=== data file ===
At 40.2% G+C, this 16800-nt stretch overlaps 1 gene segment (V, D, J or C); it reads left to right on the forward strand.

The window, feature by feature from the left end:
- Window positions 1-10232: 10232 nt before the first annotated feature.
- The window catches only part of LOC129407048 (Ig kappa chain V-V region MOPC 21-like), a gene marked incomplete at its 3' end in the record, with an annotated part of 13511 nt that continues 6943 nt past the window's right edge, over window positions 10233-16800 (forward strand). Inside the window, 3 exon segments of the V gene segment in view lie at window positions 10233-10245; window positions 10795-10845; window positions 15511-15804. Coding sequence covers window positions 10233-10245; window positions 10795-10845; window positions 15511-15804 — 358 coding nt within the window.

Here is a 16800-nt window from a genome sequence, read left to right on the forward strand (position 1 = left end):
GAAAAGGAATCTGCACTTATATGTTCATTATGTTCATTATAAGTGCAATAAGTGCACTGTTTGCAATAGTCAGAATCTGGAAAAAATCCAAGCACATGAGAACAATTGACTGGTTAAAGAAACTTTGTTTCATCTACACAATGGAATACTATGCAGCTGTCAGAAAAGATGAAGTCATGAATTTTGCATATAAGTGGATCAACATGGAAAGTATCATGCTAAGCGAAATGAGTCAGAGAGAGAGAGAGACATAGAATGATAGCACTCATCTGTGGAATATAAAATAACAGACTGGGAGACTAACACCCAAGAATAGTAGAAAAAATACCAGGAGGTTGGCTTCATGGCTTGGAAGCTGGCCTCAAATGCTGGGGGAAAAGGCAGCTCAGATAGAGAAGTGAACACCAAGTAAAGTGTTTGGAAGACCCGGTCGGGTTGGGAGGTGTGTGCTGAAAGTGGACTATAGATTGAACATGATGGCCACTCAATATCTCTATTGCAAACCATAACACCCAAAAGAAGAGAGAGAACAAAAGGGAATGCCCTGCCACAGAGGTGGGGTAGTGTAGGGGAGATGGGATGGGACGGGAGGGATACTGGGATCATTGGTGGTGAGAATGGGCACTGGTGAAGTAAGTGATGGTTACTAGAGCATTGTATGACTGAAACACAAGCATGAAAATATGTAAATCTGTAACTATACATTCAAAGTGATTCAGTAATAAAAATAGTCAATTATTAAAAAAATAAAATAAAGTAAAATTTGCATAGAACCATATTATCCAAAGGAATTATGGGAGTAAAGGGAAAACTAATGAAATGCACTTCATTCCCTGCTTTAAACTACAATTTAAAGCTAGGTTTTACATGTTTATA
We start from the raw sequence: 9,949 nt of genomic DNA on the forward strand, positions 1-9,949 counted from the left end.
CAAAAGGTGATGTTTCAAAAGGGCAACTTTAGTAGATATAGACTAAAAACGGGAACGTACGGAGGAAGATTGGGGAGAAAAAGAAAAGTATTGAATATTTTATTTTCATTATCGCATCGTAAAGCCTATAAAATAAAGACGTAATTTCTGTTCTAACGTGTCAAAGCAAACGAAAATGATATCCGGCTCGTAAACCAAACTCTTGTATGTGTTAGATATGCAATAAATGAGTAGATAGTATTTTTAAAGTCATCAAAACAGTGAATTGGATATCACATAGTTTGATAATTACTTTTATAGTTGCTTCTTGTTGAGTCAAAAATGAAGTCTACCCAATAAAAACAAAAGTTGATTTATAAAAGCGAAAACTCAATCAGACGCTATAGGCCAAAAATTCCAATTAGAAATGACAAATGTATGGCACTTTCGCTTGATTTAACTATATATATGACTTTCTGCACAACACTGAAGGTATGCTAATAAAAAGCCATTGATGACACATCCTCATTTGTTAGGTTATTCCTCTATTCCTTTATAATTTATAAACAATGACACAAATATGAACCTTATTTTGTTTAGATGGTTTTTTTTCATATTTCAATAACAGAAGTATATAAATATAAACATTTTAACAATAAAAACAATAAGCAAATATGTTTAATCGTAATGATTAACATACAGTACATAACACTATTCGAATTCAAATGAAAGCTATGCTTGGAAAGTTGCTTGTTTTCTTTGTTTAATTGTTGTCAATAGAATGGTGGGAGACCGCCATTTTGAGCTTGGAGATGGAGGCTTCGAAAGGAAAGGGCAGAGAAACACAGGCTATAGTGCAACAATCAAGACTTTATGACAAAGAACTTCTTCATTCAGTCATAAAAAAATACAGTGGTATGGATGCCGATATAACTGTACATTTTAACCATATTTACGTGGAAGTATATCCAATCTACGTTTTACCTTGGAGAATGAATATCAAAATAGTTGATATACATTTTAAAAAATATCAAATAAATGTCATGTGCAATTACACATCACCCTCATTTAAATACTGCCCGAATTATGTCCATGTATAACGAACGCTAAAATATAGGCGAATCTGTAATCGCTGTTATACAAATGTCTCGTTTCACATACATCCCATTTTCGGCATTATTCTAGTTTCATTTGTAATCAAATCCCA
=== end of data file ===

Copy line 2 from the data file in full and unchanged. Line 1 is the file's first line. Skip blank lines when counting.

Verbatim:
The window, feature by feature from the left end: